Napoleon Dynamite (Jon Heder) is a bit of a nerd. He lives on a remote farm with his Grandma (Sandy Martin) and uncool older brother Kip (Aaron Ruell) who loves to chat to 'babes' in on-line chat-rooms. Life at Preston High is pretty uneventful, but things at home change when Grandma has an accident and Uncle Rico (Jon Gries), a loser who dreams of living in the 80s moves in. Napoleon's only friend is Pedro (Efren Ramirez), the new kid at school, who dreams of becoming class president. Napoleon is trying to pluck up the courage to ask Deb (Tina Majorino) to the school dance, but Pedro beats him to it.
Review by Louise Keller:
The characters are all weird and nothing much happens in Napoleon Dynamite, yet this droll and understated geek-comedy zings with truth, as a high-school loser sets about to turn his life around. His name might be Dynamite, but Napoleon is the epitome of a geek. He's awkward, anti-social and has a habit of keeping his eyes to the floor. It almost looks as though his eyes are closed when he talks, his mop of unfashionable auburn curls perched in unruly fashion above his sullen mouth and steely glasses. He has no social skills whatsoever, but prides himself on being able to draw a liger - a mix of a lion and tiger. Jon Heder embraces his character with such voracity, that it is impossible to know where the actor starts and the character finishes.
Napoleon Dynamite is the first feature film by 24 year old Jared Hess. The film is based on his short Peluca, which was inspired by his own experiences as an outsider living in a small town. Co-written with his wife Jerusha Hess, Hess imbues a solid sense of place as we meet these unlikely characters that live in the middle of nowhere. Just as in real life, they all take their lives so seriously (don't we all?), and their interaction is deliciously clumsy. Anyone who has ever felt awkward will revel in the unabashed awkwardness of the dialogue. Napoleon's notion of a pick-up line is 'I see you're drinking 1% fat; is that because you think you're fat?'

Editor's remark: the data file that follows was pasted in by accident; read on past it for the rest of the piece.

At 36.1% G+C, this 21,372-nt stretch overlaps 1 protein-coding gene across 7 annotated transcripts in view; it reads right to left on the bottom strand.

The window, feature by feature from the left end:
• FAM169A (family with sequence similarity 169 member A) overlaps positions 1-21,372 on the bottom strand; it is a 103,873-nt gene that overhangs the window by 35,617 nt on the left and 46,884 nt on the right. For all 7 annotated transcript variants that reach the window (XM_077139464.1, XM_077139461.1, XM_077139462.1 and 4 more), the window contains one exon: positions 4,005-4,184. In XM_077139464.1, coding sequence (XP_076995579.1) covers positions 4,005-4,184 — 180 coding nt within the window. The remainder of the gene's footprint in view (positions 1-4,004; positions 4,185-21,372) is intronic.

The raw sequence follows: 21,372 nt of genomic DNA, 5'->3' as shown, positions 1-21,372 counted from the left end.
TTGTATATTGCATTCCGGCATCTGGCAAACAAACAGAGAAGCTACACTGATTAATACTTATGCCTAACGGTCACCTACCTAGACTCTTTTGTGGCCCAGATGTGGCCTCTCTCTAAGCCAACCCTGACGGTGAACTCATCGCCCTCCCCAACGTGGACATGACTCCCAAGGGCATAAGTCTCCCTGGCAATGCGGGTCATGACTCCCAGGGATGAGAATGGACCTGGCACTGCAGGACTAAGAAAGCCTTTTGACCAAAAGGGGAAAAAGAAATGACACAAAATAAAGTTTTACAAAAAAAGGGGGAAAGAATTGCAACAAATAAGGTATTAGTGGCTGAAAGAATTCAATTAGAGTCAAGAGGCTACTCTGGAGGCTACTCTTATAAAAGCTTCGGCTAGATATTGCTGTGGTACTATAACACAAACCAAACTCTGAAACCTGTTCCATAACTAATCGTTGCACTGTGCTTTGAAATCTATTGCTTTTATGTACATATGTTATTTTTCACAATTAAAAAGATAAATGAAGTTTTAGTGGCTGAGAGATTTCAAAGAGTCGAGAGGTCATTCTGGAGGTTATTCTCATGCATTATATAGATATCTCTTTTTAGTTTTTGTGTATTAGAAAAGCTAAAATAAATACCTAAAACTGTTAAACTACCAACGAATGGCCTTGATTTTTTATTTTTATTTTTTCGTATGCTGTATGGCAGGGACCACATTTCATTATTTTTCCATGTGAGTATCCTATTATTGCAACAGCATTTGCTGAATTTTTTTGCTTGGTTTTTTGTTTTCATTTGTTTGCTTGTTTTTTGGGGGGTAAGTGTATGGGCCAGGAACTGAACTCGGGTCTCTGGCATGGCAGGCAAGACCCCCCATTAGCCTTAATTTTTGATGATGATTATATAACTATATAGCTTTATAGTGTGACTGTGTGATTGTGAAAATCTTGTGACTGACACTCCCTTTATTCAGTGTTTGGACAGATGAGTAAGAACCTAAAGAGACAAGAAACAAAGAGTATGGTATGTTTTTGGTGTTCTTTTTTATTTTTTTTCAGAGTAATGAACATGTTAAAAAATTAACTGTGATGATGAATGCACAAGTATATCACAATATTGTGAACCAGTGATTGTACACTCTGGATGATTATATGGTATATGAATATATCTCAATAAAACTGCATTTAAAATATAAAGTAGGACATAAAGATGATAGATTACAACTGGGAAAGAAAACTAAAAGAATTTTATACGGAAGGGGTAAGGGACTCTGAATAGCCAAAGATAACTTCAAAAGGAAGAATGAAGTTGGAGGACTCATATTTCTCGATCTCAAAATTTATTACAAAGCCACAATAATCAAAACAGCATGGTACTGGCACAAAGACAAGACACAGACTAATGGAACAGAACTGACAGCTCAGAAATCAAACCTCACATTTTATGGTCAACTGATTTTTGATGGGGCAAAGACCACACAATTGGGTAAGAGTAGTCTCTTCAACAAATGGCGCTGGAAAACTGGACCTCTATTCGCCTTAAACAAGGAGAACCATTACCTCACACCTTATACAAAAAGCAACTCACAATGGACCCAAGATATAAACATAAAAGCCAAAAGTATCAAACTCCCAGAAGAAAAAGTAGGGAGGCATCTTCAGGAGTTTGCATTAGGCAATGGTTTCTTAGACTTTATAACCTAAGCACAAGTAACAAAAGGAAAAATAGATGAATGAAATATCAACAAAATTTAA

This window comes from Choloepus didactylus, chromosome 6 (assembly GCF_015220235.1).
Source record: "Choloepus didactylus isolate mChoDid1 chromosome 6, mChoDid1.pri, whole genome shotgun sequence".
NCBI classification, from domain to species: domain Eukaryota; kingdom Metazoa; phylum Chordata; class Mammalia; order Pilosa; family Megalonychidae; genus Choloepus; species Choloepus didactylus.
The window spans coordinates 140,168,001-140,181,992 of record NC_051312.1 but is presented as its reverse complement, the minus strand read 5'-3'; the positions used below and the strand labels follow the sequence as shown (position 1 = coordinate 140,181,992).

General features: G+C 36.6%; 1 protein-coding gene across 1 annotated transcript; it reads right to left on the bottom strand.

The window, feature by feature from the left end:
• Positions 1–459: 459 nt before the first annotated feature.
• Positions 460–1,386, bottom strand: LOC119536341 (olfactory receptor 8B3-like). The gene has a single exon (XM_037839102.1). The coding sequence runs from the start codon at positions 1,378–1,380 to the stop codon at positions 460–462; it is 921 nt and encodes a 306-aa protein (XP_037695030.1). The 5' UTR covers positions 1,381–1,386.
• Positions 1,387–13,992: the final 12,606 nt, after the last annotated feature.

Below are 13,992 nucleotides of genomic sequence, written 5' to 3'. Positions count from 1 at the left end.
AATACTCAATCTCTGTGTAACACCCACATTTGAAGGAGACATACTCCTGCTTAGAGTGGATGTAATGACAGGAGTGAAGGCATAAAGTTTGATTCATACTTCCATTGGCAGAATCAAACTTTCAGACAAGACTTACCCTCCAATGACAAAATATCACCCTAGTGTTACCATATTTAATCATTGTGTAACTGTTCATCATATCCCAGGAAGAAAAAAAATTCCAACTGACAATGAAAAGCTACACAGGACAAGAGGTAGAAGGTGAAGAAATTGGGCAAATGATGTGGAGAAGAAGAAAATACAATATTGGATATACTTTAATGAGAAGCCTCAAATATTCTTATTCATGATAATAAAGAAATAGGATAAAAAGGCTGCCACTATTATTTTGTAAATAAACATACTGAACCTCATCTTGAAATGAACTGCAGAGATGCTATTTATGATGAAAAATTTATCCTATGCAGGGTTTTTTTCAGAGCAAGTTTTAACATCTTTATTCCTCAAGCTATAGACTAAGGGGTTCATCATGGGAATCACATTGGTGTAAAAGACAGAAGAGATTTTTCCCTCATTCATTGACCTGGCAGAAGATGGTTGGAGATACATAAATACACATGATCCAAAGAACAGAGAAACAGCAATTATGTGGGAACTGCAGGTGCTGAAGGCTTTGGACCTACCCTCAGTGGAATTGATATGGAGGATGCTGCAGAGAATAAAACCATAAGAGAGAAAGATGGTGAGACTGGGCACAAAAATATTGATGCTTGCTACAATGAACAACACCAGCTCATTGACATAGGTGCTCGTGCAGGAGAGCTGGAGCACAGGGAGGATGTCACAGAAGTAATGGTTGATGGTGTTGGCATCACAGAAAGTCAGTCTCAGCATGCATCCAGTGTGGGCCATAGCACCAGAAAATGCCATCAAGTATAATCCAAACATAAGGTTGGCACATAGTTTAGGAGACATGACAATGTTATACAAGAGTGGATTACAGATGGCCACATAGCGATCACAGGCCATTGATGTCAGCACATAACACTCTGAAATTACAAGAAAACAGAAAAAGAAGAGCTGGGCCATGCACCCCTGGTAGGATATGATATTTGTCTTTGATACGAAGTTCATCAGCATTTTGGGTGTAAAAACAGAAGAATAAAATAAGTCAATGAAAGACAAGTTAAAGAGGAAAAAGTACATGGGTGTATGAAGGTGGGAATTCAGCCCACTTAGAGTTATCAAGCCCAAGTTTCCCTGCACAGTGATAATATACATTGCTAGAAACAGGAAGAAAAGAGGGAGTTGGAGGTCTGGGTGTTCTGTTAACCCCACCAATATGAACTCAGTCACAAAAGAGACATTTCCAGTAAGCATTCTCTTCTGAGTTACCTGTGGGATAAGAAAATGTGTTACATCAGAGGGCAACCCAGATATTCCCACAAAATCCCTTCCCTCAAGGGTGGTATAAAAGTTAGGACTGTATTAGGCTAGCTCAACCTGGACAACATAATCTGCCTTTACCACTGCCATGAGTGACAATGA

The comedy in Napoleon Dynamite comes from incongruous situations, unexpected responses and characters that are all as weird as each other. There's Jon Gries' Uncle Rico, who wallows in his memories of how great life was in 1982, and buys a time-travel machine on the internet. Napoleon's older brother Kip is a pasty-faced, scrawny no-hoper who chats up chat-room babes all day long. He believes he and girlfriend La Fawnduh must be serious about each other, because even though they have never met, they chat everyday online for two hours. (His transformation from puny weakling to hip bandana-toting cool dude is hilarious.) Pedro (Efren Ramirez) has a self-image problem, but figures he is good at something: he can grow a moustache in two days flat. Deb (Tina Majorino) is a shy young thing who aspires to be a photographer, while Diedrich Bader's Rex Kwon Do is a larger than life martial arts instructor whose track pants have one leg with stars and the other stripes. I love Grandma's pet llama Tina, and the expression on this extraordinary creature's black and white face as Napoleon flings spoonfuls of feed over the wire fence is priceless.
Napoleon is not a hero in the traditional sense. The changes he makes to himself and the people around him are not world shattering, but relative. And because they are relative, they ring true, and we can relate to and keep our interest in this assorted bunch of misfits. This is an original and subtle film that mostly holds for its 86 minute duration. Napoleon Dynamite will not revolutionise the world, but you won't forget him in a hurry. It's amusing and tragic, yet retains an undeniable sweetness. After all, comedy and tragedy together delivers the biggest impact.
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NAPOLEON DYNAMITE (PG)
CAST: Jon Heder, Efren Ramirez, Jon Gries, Aaron Ruell, Tina Majorino, Haylie Duff, Sandy Martin
PRODUCER: Jeremy Coon, Sean Covel, Chris Wyatt
DIRECTOR: Jared Hess
SCRIPT: Jared Hess, Jerusha Hess
CINEMATOGRAPHER: Munn Powell
EDITOR: Jeremy Coon
MUSIC: John Swihart
PRODUCTION DESIGN: Cory Lorenzen
RUNNING TIME: 86 minutes
AUSTRALIAN DISTRIBUTOR: UIP
AUSTRALIAN RELEASE: November 11, 2004
RIVERSIDE SCREEN PREMIERES
A program of premiere screenings of new movies prior to their commercial release
on 6 consecutive Tuesdays, starts February 17, 2015 at Riverside Theatre,
Curated & presented by Andrew L. Urban, discussion to
follow with special guests. Briefing notes provided.